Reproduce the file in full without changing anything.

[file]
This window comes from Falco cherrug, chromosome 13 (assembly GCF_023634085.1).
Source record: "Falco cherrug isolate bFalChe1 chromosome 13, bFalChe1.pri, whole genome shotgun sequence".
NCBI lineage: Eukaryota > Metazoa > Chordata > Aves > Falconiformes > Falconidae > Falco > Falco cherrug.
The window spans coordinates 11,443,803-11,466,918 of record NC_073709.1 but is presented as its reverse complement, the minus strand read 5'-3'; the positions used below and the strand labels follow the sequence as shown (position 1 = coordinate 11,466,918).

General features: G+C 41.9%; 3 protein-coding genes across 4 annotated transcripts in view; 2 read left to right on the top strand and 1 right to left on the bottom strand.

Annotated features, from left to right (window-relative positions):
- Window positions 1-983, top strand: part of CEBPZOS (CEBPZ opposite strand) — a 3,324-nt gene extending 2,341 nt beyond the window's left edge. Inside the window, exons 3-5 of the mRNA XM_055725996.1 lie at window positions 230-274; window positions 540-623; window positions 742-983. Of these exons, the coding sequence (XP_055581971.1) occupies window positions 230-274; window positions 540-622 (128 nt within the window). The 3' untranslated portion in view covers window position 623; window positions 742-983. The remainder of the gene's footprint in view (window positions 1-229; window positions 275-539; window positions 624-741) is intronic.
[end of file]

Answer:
This window comes from Falco cherrug, chromosome 13 (assembly GCF_023634085.1).
Source record: "Falco cherrug isolate bFalChe1 chromosome 13, bFalChe1.pri, whole genome shotgun sequence".
NCBI lineage: Eukaryota > Metazoa > Chordata > Aves > Falconiformes > Falconidae > Falco > Falco cherrug.
The window spans coordinates 11,443,803-11,466,918 of record NC_073709.1 but is presented as its reverse complement, the minus strand read 5'-3'; the positions used below and the strand labels follow the sequence as shown (position 1 = coordinate 11,466,918).

General features: G+C 41.9%; 3 protein-coding genes across 4 annotated transcripts in view; 2 read left to right on the top strand and 1 right to left on the bottom strand.

Annotated features, from left to right (window-relative positions):
- Window positions 1-983, top strand: part of CEBPZOS (CEBPZ opposite strand) — a 3,324-nt gene extending 2,341 nt beyond the window's left edge. Inside the window, exons 3-5 of the mRNA XM_055725996.1 lie at window positions 230-274; window positions 540-623; window positions 742-983. Of these exons, the coding sequence (XP_055581971.1) occupies window positions 230-274; window positions 540-622 (128 nt within the window). The 3' untranslated portion in view covers window position 623; window positions 742-983. The remainder of the gene's footprint in view (window positions 1-229; window positions 275-539; window positions 624-741) is intronic.